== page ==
Additionally, CMOs can leverage digital touchpoints to measure the pulse of growth economies and decide where to invest, whether it is in China’s surging consumer class or India’s artificial intelligence ventures. But, in the age of information, marketers are bombarded with a constant flow of information that can either inform smart decisions or exhaust valuable resources. Marketers must adapt and become proficient at deciphering value and interpreting the context of the data being turned out by digital touchpoints. Most importantly, they must be able to apply the data to effectively drive results.

The emphasis on data is expanding the function of today’s CMO, making them part Chief Customer Officer (CCO), part Chief Technology Officer (CTO) and also part sorcerer of modern business dynamics. Having these additional abilities empowers CMOs to deploy employees, tools and company resources to create integrated marketing initiatives that respond to customer needs—and align all parts of the business with the customer experience.  

Cross-functionality: moving from siloes to synergy

With effective communication at the heart of marketing, CMOs enjoy privileged access to both customers and the C-Suite. This is a demanding position to assume—but a powerful one. Ultimately, the CMO has the potential to synch up all departments of a company to create superior customer experiences that add market value and appeal to customers.

The CMO is a champion for cross-functionality. On a given day they find themselves daily leading international video conferences, interfacing with each member of the C-suite and meeting with product development teams, sales departments, accounting/budgeting professionals, IT directors and brand management experts. In many organizations, these teams are siloed and work independently. But in a fast-paced business landscape, the CMO can implement actionable marketing strategies that incorporate each of these functions into an integrated plan.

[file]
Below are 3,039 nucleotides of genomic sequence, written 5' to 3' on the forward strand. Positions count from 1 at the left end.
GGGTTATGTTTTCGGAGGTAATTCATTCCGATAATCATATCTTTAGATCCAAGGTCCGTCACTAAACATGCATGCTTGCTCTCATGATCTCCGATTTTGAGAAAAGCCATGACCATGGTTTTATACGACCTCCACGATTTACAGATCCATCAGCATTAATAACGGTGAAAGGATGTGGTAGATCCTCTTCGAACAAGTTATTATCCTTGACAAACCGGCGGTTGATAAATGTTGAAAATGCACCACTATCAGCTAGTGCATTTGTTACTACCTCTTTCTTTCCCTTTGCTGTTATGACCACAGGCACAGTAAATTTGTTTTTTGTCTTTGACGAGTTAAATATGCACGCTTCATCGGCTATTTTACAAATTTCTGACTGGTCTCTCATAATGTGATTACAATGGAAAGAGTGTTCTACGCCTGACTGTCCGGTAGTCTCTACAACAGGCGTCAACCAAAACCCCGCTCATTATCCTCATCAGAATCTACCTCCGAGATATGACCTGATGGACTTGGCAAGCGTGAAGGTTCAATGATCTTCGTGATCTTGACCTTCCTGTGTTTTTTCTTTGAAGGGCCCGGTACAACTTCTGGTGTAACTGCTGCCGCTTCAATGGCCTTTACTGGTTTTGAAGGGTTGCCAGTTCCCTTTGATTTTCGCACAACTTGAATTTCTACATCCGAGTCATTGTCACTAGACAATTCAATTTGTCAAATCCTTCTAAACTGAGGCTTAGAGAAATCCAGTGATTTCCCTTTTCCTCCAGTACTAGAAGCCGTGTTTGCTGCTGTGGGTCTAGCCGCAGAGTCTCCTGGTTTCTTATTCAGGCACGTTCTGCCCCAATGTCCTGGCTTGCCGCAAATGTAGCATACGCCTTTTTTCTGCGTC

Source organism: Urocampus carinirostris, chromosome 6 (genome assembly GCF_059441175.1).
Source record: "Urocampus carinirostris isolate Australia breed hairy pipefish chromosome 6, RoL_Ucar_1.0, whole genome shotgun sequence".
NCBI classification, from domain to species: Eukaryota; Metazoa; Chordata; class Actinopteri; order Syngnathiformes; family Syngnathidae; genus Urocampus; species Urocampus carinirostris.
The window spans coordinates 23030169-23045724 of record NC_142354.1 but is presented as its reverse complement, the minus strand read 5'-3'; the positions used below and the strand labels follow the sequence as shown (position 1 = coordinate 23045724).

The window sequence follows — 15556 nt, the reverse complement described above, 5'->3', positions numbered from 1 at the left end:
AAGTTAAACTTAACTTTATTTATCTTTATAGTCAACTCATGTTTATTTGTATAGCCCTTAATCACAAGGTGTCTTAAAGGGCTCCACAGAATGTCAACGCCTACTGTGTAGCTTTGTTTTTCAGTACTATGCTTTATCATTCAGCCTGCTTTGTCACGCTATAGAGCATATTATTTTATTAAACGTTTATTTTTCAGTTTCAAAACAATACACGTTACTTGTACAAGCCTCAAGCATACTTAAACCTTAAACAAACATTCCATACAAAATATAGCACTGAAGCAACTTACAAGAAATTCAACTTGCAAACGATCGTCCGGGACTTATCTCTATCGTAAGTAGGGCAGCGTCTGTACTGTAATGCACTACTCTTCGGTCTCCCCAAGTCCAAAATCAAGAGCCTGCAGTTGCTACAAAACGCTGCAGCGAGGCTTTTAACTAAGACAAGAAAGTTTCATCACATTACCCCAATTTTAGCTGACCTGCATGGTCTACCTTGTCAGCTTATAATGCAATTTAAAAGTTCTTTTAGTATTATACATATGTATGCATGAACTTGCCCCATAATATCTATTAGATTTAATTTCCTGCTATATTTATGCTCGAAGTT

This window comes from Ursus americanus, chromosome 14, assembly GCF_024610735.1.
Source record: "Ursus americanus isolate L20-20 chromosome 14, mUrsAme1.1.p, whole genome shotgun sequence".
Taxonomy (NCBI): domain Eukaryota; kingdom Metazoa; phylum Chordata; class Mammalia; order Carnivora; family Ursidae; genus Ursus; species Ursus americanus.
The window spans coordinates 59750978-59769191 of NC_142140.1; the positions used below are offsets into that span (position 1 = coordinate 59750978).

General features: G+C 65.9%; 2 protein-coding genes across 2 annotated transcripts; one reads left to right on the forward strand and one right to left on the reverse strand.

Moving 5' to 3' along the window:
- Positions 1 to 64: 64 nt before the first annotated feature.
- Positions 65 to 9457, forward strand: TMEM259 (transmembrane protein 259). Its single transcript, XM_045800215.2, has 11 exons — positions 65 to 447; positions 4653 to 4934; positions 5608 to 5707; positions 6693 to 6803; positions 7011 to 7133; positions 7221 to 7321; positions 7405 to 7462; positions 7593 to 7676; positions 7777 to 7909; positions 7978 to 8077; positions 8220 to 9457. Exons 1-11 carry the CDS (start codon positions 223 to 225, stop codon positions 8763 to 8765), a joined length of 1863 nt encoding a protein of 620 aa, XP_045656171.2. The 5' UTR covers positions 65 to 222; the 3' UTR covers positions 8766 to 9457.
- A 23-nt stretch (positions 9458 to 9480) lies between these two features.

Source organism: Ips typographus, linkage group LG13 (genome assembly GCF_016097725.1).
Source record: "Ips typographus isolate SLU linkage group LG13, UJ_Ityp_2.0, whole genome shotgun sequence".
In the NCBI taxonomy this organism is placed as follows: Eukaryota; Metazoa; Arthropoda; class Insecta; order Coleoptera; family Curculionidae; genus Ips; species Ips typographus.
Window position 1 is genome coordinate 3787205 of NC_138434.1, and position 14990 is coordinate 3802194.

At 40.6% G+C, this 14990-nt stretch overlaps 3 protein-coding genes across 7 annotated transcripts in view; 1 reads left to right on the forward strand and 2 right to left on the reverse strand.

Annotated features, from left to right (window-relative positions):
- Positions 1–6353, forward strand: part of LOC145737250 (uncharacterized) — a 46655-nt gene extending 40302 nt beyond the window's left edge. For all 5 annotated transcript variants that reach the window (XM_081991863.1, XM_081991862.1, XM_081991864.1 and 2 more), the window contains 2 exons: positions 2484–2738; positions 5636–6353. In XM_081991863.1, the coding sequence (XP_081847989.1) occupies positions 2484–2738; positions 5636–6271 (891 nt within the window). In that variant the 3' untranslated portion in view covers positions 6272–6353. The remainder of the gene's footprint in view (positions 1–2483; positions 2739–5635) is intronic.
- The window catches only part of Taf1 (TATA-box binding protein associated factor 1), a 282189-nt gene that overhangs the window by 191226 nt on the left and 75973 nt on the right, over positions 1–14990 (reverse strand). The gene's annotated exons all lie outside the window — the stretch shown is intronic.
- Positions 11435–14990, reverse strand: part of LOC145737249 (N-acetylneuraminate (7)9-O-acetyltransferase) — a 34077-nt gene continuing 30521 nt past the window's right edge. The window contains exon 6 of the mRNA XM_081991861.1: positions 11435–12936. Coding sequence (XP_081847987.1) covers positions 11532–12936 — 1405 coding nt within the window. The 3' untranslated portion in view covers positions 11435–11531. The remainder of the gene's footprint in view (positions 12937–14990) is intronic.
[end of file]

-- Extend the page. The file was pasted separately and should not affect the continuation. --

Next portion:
C-Suite executives have achieved success because they are motivated, intelligent and understand that qualified information drives quality decisions. The CMO can empower the entire leadership team with the insights and tools that shape a company’s values, reassess priorities and guide stronger customer relationships.

Every conversation and meeting the CMO participates in should be aimed at supporting the needs, concerns and experiences of customers. After all, knowing what the customer wants is the key to bringing the right products and services to market, in the right way, at the right time—across all functions of the business.

Facing the unknown

The potential of emerging, untapped markets is still largely unknown—and that only adds to the excitement and allure for multinational companies. Marketing leaders in growth markets must embrace a cross-functional view of both their department and the company at large, promoting syncopated marketed strategies that centre around the customer experience.

In a new global economy powered by international and digital technology, today’s growth market CMOs are guiding a company’s path toward becoming an intelligent enterprise—one that agilely delivers superior experiences to a rapidly evolving customer base. 

Amy Scissons serves as CMO (international) at global HR consultancy Mercer, which provides marketing leadership in more than 100 cities and 41 countries, outside of the United States and Canada. She has over 20 years of experience leading and developing go-to-market strategies for firms across the globe, primarily in business-to-business finance, technology and consulting industries. Her areas of expertise include marketing strategy, demand generation, customer-centric digital/data-driven marketing, and leading high-performance teams.